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March 28, 2023 4 min read

By Anna Scammell

Optimising your pelvic floor recovery post-birth actually starts in pregnancy! 

Pregnancy itself is a risk factor to developing pelvic floor symptoms due to hormonal changes that cause softening/weakening of connective tissue and ligamentous tissue, plus the weight of the growing baby directly on the bladder and pelvic floor.

On top of this, childbirth (particularly vaginal birth) is another risk factor to developing pelvic floor dysfunction and perineal trauma. This risk increases with large baby weight >4kgs, long pushing stage and forceps delivery.

My goal is to educate and empower women to be proactive during their pregnancy and immediately post-birth to help reduce the risk of developing pelvic floor issues, such as perineal tears, prolapse, incontinence and painful sex.

What you can do to optimise your pelvic floor recovery:

1. Have a pelvic floor assessment with a Women’s Health Physiotherapist (WHPT) during your pregnancy. This is internal assessment os ideal at the start of your second trimester, but worthwhile any time past this point. In this assessment I establish your pelvic floor muscle tone (i.e. any tightness or tension), strength, contraction technique, endurance, motor control, ability to relax the muscles fully, and co-contraction with the deep abdominal muscles.

2. Start pelvic floor exercises during pregnancy. After having the above assessment, I give you an individualised exercise program focusing on strength and relaxation. The aim is for you to go into birth with a strong pelvic floor that relaxes completely and without any pelvic floor tightness/tension (as this can impede a vaginal birth). As a starting point to learning pelvic floor exercises you can download my Free Pelvic Floor Guide here.

3. Exercise safely during pregnancy. A combination of low-impact cardio and strength training (like Pilates) during pregnancy is really important to keep you fit and strong so you can have an active birth – which has been shown to reduce the second stage of labour duration. Due to the changes that occur in the pregnant body, it’s important to avoid high-impact exercise (e.g. running, jumping) and heavy weights from the second trimester to avoid additional pressure on the pelvic floor.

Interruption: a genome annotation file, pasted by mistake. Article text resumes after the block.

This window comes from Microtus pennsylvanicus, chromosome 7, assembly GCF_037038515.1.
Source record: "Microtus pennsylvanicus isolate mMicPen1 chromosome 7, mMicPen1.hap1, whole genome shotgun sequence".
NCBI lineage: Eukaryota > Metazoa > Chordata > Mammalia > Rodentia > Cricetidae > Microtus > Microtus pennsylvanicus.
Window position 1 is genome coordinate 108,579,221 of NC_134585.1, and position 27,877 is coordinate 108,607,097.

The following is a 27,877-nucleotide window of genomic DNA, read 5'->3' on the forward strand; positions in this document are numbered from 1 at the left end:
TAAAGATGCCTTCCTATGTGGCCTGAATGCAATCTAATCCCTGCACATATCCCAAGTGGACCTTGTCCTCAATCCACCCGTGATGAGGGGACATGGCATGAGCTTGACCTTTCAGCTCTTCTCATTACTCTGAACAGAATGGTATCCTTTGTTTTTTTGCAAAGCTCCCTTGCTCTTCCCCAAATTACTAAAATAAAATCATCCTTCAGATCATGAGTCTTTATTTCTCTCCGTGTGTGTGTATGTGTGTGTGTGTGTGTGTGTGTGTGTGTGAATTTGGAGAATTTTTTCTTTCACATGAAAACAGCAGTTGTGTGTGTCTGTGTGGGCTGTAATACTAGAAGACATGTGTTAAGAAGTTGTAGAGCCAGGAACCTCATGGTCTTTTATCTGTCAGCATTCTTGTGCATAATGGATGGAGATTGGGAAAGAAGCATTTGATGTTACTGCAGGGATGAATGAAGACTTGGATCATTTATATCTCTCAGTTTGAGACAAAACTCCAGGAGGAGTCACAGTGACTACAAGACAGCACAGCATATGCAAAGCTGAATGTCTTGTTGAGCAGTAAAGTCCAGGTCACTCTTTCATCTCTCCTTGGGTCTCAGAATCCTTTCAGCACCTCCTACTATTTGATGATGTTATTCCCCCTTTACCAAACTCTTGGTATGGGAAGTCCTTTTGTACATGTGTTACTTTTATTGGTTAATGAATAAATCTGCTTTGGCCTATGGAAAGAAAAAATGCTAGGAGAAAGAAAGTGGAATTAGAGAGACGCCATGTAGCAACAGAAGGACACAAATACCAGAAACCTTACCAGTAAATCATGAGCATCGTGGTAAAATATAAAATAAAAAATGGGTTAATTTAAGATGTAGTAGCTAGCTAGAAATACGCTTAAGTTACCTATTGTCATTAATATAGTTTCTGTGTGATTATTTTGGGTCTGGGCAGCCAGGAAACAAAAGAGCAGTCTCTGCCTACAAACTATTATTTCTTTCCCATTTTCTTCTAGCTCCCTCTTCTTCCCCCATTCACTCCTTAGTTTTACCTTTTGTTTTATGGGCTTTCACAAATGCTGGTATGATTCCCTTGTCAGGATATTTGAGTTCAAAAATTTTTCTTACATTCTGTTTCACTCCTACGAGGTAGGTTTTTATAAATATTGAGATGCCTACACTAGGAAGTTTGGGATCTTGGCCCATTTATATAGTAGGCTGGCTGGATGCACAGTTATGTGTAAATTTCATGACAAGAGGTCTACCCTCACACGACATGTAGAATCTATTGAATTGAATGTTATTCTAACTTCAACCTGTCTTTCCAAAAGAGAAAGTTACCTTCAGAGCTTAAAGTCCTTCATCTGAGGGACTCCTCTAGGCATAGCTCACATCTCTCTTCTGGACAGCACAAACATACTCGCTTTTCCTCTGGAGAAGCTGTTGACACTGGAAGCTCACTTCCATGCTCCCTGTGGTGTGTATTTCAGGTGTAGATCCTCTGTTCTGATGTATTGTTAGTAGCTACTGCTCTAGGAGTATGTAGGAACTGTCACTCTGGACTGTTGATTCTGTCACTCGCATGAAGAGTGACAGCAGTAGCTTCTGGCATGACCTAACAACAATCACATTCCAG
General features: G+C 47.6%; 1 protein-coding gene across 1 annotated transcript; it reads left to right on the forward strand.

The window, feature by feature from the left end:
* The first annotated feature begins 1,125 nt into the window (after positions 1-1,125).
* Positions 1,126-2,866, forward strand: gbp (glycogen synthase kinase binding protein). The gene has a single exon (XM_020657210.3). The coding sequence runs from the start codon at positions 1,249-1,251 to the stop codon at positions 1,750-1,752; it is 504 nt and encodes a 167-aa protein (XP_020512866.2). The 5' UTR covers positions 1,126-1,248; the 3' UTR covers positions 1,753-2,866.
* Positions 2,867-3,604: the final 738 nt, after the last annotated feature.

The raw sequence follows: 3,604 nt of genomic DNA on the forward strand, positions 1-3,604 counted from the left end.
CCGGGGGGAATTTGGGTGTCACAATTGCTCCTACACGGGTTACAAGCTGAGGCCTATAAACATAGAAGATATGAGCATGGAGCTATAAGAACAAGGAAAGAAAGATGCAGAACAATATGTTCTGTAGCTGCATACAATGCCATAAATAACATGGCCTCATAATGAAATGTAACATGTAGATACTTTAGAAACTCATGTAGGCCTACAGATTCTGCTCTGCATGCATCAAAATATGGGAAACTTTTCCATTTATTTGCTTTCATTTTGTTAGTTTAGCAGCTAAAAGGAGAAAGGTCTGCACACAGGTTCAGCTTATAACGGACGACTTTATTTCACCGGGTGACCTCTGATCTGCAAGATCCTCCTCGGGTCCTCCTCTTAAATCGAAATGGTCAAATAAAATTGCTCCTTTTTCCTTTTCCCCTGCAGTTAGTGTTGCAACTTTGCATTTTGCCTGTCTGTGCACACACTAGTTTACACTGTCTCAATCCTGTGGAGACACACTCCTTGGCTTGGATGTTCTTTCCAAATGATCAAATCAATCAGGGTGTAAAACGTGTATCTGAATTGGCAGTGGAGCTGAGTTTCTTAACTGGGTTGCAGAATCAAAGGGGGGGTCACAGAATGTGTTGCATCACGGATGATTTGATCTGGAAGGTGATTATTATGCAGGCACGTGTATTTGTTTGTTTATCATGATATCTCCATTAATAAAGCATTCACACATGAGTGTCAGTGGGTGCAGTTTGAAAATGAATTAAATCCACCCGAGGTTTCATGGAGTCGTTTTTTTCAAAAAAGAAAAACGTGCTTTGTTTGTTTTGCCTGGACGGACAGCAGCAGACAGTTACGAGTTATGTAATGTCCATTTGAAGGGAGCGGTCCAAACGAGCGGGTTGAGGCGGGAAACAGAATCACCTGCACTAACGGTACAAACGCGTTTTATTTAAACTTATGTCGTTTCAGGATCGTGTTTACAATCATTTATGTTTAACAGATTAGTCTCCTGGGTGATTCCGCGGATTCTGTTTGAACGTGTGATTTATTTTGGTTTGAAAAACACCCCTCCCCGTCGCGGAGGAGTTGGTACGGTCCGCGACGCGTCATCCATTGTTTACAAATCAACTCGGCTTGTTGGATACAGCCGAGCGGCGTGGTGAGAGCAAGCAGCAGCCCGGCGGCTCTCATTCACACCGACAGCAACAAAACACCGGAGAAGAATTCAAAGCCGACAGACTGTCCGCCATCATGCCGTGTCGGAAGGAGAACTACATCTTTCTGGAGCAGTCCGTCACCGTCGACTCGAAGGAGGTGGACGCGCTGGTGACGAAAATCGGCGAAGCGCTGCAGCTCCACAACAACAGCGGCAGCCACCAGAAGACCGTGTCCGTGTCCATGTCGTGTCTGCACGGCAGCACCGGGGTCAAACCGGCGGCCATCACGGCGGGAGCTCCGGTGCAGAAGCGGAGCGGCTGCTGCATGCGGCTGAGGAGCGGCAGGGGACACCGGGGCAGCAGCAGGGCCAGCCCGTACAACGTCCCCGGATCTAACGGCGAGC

4. Birth preparation. At around 35 weeks I go through birth preparation to help women achieve a smoother, empowered birth. In this session I teach diaphragmatic breathing, pelvic/hip opening stretches, optimal birth positions, pushing technique, perineal stretching, the risks associated with birth instruments, the disadvantages of an epidural and more.

5. Perineal stretching. Daily from 35 weeks it’s recommended to do perineal stretching/massage, which has been shown to reduce the incidence of perineal tears. The alternative is using a device called the epi-no.

6. Optimal birth positions. Upright birthing positions, such as all 4’s, forward leaning on knees, squat or lunge, open up the pelvic outlet and allow gravity to assist the baby’s descent. Sidelying position (with your leg supported and foot higher than knee) is also a better position for your pelvis than lying on your back.

7. Optimal pushing technique. A way to help you push efficiently and effectively using your breath and upper abdominals without excess pressure on the pelvic floor is called the “coffee plunger push”. I ensure my clients are doing this correctly via an internal assessment.

8. Warm compress. Using a warm compress on the perineum during the second stage of labour has also been shown to reduce perineal tearing and episiotomy.

9. Pelvic floor rehabilitation post-birth. Start 4-5 gentle pelvic floor exercises day 1 post-birth. Gradually increase holds and repetitions over the coming weeks. Use ice and compression on the pelvic floor immediately post-birth to assist healing and avoid straining when using your bowels.

10. Adequate rest. The first 6 weeks are a time for healing and recovery, so it’s essential that you rest horizontal everyday and don’t do housework. Even if you feel good, that doesn’t mean you should over do it.

11. Gradual & safe return to exercise. I have seen many women return to exercise too quickly and end up with pelvic floor issues. Gradually increase walking distance every few days, reconnect to your core muscles and rebuild muscle strength safely. My online program The Postpartum Academy has a complete recovery Pilates program to follow from week 1-2 post-birth, focusing on healing the pelvic floor and abdominal separation.

12. Have a 6-week assessment with a WHPT. This includes an assessment of your abdominal separation, pelvic floor, any scar tissue, plus your bladder and bowel health. You will be given individualised exercises and strategies, such as scar tissue massage, and guidance on safe return to exercise.

13. Ongoing support from a WHPT. Continue to work with a WHPT until you achieve the results you desire e.g. to be asymptomatic, feel strong, return to high-impact exercise, have pain-free sex.


Anna Scammell is a Masters-trained Women’s Health & Pelvic Floor Physiotherapist in Sydney, and Founder of The Whole Mother. Anna specialises in pregnancy, postpartum & the pelvic floor, offering home visits, clinic consults and online consults. She is also the Founder of The Pregnancy Academy and The Postpartum Academy- online educational & exercise programs teaching women how to have a healthier pregnancy, smoother birth and an empowered, stronger recovery. 


Connect with Anna:



Social: @the.whole.mother

Online Pregnancy Program: The Pregnancy Academy

Online Postpartum Program: The Postpartum Academy